Magazine article The Spectator

What Brexit Would Look like for Britain

Magazine article The Spectator

What Brexit Would Look like for Britain

Article excerpt

Life outside the EU would be good for Britain

'So what's your alternative?' demand Euro-enthusiasts. 'D'you want Britain to be like Norway? Or like Switzerland? Making cuckoo clocks? Is that what you want? Is it? Eh?'

The alternative to remaining in a structurally unsafe building is, of course, walking out; but I accept that this won't quite do as an answer. Although staying in the EU is a greater risk than leaving -- the migration and euro crises are deepening, and Britain is being dragged into them -- change-aversion is deep in our genome, and we vote accordingly. Europhiles know that most referendums go the way of the status quo, which is why their campaign is based around conjuring inchoate fears of change.

What is the alternative? Well, all the options involve remaining part of the European free-trade zone that stretches from non-EU Iceland to non-EU Turkey. No one in Brussels argues that Britain would leave that common market if it left the EU. Nor, in fairness, do Remainers. Instead, they talk about jobs being 'dependent on our trade with the EU', hoping that at least some voters will hear that line as 'dependent on our membership of the EU'.

So when every non-EU territory from the Isle of Man to Montenegro has access to the European free trade area, which model should we follow? The nations arguably most comparable to Britain, being neither microstates nor ex-communist countries, are Iceland, Norway and Switzerland. All three prefer their current deal to ours: 60 per cent of Icelanders, 79 per cent of Norwegians and 82 per cent of Swiss oppose EU membership. Who can blame them? Norway and Switzerland are the wealthiest and second-wealthiest nations on Earth.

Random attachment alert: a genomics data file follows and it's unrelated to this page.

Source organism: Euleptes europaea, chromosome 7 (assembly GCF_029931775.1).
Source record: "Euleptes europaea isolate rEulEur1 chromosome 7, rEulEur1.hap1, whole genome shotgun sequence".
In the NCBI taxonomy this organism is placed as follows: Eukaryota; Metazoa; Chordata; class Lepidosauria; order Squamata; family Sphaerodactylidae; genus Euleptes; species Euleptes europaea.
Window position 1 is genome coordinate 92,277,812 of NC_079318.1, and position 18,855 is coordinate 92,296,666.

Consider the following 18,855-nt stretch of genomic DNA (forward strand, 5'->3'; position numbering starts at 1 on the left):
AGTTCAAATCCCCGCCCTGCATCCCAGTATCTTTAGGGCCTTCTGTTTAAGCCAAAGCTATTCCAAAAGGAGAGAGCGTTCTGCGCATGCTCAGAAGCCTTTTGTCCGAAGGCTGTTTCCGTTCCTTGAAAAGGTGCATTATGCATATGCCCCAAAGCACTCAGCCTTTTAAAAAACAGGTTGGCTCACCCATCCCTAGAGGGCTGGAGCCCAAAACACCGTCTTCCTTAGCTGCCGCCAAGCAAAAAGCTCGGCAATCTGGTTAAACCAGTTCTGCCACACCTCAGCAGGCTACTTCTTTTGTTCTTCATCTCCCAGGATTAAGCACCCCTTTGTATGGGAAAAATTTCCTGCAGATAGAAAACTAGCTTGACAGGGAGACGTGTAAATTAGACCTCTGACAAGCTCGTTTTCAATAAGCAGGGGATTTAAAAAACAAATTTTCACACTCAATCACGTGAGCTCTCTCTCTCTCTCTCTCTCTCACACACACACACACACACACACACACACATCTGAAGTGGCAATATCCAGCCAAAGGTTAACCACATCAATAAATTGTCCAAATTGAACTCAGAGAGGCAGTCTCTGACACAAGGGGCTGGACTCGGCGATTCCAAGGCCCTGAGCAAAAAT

Norway is a member of the European Economic Area (EEA); Switzerland is in EFTA. The EEA was established in 1992 as a waiting room for the EU. It contains what was originally envisaged as a transitional mechanism for the adoption of EU legislation -- the 'fax democracy' which Europhiles like to bang on about.

Never mind the archaic metaphor: Little Europeans are nostalgists at heart. The charge is that Norway has no vote in some EU regulations that it later enforces. But this is more a problem in theory than in practice. According to the EFTA Secretariat, the EU generated 52,183 legal instruments between 2000 and 2013, of which Norway adopted 4,724 -- 9 per cent. A written answer to a parliamentary question in Iceland found a similar proportion: 6,326 out of 62,809 EU legal acts between 1994 and 2014. Yet rather than use the official statistics, Europhiles have seized on a remark by a Eurofanatical Norwegian minister to the effect that 'three quarters of our laws' come from Brussels, and have -solemnly translated that throwaway line into an official-sounding '75 per cent'.

In Switzerland, there is no ambiguity: the figure is zero per cent. The Swiss sometimes copy EU regulations for reasons of economy of scale, though more often both Switzerland and the EU are adopting global rules. But though Swiss exporters must meet EU standards when selling to the EU (just as they must meet Japanese standards when selling to Japan), they generally don't apply those standards to their domestic economy. Britain, by contrast, must apply 100 per cent of EU regulations to 100 per cent of its economy.

Switzerland is not a full participant in the single market in services. This doesn't mean, obviously, that UBS can't operate in Frankfurt, but it does mean that Swiss financial institutions are not part of the same regulatory structure as those in the EU. …

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